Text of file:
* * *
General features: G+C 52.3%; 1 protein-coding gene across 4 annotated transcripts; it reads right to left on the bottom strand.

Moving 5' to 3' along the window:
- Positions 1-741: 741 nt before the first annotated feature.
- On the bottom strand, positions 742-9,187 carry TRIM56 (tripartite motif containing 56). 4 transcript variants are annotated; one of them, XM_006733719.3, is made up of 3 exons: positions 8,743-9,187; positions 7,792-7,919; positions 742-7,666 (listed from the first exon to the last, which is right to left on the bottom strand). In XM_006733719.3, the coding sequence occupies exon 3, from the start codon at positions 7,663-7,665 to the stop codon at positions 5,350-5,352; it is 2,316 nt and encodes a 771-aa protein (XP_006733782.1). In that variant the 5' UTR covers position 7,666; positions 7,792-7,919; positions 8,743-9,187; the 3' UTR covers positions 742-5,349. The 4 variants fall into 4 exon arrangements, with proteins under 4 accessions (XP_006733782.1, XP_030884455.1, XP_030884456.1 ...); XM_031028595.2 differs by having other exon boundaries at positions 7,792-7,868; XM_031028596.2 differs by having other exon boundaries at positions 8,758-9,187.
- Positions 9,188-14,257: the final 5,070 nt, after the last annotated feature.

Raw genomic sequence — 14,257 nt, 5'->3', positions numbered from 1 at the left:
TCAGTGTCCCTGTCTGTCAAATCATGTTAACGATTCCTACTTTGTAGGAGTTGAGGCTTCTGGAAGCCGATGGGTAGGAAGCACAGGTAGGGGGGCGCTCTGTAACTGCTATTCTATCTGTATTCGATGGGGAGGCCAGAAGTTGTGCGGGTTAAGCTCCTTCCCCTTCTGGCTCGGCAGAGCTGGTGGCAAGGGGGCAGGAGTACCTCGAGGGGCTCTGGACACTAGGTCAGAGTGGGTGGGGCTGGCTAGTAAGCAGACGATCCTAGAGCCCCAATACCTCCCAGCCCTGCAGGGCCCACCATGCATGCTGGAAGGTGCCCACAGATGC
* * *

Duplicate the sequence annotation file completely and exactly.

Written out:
General features: G+C 52.3%; 1 protein-coding gene across 4 annotated transcripts; it reads right to left on the bottom strand.

Moving 5' to 3' along the window:
- Positions 1-741: 741 nt before the first annotated feature.
- On the bottom strand, positions 742-9,187 carry TRIM56 (tripartite motif containing 56). 4 transcript variants are annotated; one of them, XM_006733719.3, is made up of 3 exons: positions 8,743-9,187; positions 7,792-7,919; positions 742-7,666 (listed from the first exon to the last, which is right to left on the bottom strand). In XM_006733719.3, the coding sequence occupies exon 3, from the start codon at positions 7,663-7,665 to the stop codon at positions 5,350-5,352; it is 2,316 nt and encodes a 771-aa protein (XP_006733782.1). In that variant the 5' UTR covers position 7,666; positions 7,792-7,919; positions 8,743-9,187; the 3' UTR covers positions 742-5,349. The 4 variants fall into 4 exon arrangements, with proteins under 4 accessions (XP_006733782.1, XP_030884455.1, XP_030884456.1 ...); XM_031028595.2 differs by having other exon boundaries at positions 7,792-7,868; XM_031028596.2 differs by having other exon boundaries at positions 8,758-9,187.
- Positions 9,188-14,257: the final 5,070 nt, after the last annotated feature.

Raw genomic sequence — 14,257 nt, 5'->3', positions numbered from 1 at the left:
TCAGTGTCCCTGTCTGTCAAATCATGTTAACGATTCCTACTTTGTAGGAGTTGAGGCTTCTGGAAGCCGATGGGTAGGAAGCACAGGTAGGGGGGCGCTCTGTAACTGCTATTCTATCTGTATTCGATGGGGAGGCCAGAAGTTGTGCGGGTTAAGCTCCTTCCCCTTCTGGCTCGGCAGAGCTGGTGGCAAGGGGGCAGGAGTACCTCGAGGGGCTCTGGACACTAGGTCAGAGTGGGTGGGGCTGGCTAGTAAGCAGACGATCCTAGAGCCCCAATACCTCCCAGCCCTGCAGGGCCCACCATGCATGCTGGAAGGTGCCCACAGATGC